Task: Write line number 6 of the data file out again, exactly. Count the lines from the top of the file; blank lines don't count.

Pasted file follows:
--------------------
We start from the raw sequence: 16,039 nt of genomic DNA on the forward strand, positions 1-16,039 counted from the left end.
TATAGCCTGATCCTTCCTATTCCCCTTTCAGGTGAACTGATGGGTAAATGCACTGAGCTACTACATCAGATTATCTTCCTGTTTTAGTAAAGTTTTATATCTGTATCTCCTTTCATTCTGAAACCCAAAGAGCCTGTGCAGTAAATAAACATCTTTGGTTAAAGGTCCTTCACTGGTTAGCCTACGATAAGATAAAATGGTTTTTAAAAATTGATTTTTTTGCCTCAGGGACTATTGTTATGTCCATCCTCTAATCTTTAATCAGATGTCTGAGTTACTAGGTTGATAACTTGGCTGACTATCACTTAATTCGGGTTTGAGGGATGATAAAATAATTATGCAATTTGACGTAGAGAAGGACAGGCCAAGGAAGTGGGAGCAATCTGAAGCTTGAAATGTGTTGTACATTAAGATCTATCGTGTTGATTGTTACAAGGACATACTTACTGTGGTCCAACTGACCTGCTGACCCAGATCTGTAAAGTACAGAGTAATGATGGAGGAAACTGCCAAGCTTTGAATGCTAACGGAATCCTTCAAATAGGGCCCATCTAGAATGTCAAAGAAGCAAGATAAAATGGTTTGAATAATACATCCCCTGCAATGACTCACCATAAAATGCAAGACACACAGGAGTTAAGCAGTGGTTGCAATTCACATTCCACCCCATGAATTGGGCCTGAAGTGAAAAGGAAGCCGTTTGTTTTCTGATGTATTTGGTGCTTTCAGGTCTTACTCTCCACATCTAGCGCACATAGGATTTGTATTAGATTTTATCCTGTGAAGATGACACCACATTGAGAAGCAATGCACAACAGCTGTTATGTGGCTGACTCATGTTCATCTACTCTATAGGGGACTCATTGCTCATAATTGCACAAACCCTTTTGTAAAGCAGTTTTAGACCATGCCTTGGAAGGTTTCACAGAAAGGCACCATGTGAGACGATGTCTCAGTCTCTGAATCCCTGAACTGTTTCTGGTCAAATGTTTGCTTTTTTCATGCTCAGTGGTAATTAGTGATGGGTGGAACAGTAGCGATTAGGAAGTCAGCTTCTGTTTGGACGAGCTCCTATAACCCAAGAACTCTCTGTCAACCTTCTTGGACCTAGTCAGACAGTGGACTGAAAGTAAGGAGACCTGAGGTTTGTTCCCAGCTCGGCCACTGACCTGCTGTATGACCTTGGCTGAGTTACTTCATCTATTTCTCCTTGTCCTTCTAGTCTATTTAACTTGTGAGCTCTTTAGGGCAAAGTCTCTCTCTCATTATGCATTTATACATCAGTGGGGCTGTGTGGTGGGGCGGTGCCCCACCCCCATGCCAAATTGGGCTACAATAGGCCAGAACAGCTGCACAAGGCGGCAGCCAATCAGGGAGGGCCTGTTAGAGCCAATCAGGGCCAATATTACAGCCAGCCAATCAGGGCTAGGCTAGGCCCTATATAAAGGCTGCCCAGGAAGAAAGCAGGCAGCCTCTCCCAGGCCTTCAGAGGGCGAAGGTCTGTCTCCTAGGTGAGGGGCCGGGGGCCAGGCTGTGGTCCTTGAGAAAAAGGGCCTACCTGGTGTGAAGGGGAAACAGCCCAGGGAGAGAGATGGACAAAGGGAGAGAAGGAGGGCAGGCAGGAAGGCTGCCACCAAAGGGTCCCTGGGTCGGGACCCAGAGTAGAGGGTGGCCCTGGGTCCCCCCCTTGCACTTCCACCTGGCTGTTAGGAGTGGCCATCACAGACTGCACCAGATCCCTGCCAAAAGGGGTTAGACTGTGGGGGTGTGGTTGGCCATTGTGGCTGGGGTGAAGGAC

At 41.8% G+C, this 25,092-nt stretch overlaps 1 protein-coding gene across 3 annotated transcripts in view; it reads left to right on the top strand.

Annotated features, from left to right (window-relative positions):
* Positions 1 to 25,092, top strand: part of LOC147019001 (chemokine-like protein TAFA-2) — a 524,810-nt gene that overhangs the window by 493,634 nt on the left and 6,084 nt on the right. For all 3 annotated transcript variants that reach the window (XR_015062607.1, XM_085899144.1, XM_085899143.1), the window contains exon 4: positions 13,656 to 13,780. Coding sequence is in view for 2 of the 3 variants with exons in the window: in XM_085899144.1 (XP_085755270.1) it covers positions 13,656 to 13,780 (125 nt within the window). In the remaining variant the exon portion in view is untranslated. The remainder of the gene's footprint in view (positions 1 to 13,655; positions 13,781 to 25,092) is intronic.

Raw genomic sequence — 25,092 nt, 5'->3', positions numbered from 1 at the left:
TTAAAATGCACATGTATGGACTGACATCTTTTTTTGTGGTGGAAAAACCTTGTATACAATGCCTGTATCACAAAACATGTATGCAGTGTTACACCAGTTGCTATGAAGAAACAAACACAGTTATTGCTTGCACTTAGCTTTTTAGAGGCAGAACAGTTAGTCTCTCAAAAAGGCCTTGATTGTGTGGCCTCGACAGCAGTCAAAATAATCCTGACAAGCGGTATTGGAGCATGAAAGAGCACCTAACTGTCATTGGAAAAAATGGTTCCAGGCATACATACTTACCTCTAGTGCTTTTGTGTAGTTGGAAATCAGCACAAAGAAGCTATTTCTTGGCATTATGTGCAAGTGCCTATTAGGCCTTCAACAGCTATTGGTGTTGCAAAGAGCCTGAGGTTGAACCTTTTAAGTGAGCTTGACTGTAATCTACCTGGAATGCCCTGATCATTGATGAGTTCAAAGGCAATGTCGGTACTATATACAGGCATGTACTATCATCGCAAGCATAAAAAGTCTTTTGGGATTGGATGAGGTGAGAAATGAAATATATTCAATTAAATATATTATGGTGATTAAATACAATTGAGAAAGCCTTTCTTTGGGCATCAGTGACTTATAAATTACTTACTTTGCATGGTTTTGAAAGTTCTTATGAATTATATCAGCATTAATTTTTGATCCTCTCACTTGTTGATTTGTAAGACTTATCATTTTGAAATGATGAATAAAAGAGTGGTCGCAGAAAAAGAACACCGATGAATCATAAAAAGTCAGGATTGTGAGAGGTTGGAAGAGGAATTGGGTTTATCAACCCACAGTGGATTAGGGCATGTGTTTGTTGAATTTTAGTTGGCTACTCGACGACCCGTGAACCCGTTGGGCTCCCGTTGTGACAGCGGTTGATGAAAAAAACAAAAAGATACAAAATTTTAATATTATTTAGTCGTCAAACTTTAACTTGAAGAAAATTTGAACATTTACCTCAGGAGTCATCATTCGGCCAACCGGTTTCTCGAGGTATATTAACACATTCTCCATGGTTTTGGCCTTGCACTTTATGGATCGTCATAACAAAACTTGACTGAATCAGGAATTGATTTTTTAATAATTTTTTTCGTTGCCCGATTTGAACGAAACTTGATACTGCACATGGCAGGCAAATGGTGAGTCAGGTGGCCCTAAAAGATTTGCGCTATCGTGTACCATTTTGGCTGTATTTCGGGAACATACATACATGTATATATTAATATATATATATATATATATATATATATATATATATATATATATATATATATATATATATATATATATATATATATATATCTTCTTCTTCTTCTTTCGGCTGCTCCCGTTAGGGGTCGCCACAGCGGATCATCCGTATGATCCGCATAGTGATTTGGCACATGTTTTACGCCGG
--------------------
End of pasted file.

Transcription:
Raw genomic sequence — 25,092 nt, 5'->3', positions numbered from 1 at the left: